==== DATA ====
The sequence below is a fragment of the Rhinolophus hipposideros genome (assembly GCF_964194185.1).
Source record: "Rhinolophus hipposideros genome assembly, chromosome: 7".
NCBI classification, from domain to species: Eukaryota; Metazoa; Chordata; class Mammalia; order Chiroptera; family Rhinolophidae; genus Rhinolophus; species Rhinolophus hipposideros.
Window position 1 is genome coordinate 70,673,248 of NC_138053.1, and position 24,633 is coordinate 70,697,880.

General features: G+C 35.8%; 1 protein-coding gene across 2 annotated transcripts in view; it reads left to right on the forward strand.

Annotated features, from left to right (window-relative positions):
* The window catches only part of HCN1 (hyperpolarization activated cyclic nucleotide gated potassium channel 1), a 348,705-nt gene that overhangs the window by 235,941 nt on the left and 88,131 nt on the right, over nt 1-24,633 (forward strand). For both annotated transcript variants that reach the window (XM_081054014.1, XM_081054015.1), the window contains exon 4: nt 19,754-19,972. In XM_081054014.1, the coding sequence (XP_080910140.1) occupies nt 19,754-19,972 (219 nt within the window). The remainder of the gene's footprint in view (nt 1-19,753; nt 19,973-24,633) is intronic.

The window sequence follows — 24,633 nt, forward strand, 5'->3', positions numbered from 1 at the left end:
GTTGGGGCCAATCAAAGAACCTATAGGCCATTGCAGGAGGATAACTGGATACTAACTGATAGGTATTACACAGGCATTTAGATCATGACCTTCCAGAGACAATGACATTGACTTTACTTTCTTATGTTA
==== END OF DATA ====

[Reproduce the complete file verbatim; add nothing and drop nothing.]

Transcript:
The sequence below is a fragment of the Rhinolophus hipposideros genome (assembly GCF_964194185.1).
Source record: "Rhinolophus hipposideros genome assembly, chromosome: 7".
NCBI classification, from domain to species: Eukaryota; Metazoa; Chordata; class Mammalia; order Chiroptera; family Rhinolophidae; genus Rhinolophus; species Rhinolophus hipposideros.
Window position 1 is genome coordinate 70,673,248 of NC_138053.1, and position 24,633 is coordinate 70,697,880.

General features: G+C 35.8%; 1 protein-coding gene across 2 annotated transcripts in view; it reads left to right on the forward strand.

Annotated features, from left to right (window-relative positions):
* The window catches only part of HCN1 (hyperpolarization activated cyclic nucleotide gated potassium channel 1), a 348,705-nt gene that overhangs the window by 235,941 nt on the left and 88,131 nt on the right, over nt 1-24,633 (forward strand). For both annotated transcript variants that reach the window (XM_081054014.1, XM_081054015.1), the window contains exon 4: nt 19,754-19,972. In XM_081054014.1, the coding sequence (XP_080910140.1) occupies nt 19,754-19,972 (219 nt within the window). The remainder of the gene's footprint in view (nt 1-19,753; nt 19,973-24,633) is intronic.

The window sequence follows — 24,633 nt, forward strand, 5'->3', positions numbered from 1 at the left end:
GTTGGGGCCAATCAAAGAACCTATAGGCCATTGCAGGAGGATAACTGGATACTAACTGATAGGTATTACACAGGCATTTAGATCATGACCTTCCAGAGACAATGACATTGACTTTACTTTCTTATGTTA